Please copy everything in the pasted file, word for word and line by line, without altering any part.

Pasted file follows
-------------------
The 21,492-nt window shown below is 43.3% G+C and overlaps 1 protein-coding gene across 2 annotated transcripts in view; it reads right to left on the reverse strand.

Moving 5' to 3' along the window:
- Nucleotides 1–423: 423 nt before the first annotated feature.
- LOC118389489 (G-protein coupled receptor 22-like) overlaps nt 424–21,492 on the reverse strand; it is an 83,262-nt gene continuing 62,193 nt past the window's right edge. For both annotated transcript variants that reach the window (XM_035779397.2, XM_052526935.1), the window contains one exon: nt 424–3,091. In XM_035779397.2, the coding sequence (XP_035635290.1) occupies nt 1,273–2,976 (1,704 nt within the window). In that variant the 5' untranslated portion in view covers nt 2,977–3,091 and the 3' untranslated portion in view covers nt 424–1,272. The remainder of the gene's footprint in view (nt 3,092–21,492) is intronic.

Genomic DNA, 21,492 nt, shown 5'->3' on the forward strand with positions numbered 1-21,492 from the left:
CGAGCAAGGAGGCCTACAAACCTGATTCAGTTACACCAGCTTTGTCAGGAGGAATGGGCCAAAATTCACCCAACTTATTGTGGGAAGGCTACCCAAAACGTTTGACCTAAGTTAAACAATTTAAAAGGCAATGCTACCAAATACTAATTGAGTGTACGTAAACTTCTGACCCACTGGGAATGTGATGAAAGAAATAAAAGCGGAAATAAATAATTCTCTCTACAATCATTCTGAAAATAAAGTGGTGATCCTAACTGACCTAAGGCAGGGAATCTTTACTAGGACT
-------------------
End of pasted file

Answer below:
The 21,492-nt window shown below is 43.3% G+C and overlaps 1 protein-coding gene across 2 annotated transcripts in view; it reads right to left on the reverse strand.

Moving 5' to 3' along the window:
- Nucleotides 1–423: 423 nt before the first annotated feature.
- LOC118389489 (G-protein coupled receptor 22-like) overlaps nt 424–21,492 on the reverse strand; it is an 83,262-nt gene continuing 62,193 nt past the window's right edge. For both annotated transcript variants that reach the window (XM_035779397.2, XM_052526935.1), the window contains one exon: nt 424–3,091. In XM_035779397.2, the coding sequence (XP_035635290.1) occupies nt 1,273–2,976 (1,704 nt within the window). In that variant the 5' untranslated portion in view covers nt 2,977–3,091 and the 3' untranslated portion in view covers nt 424–1,272. The remainder of the gene's footprint in view (nt 3,092–21,492) is intronic.

Genomic DNA, 21,492 nt, shown 5'->3' on the forward strand with positions numbered 1-21,492 from the left:
CGAGCAAGGAGGCCTACAAACCTGATTCAGTTACACCAGCTTTGTCAGGAGGAATGGGCCAAAATTCACCCAACTTATTGTGGGAAGGCTACCCAAAACGTTTGACCTAAGTTAAACAATTTAAAAGGCAATGCTACCAAATACTAATTGAGTGTACGTAAACTTCTGACCCACTGGGAATGTGATGAAAGAAATAAAAGCGGAAATAAATAATTCTCTCTACAATCATTCTGAAAATAAAGTGGTGATCCTAACTGACCTAAGGCAGGGAATCTTTACTAGGACT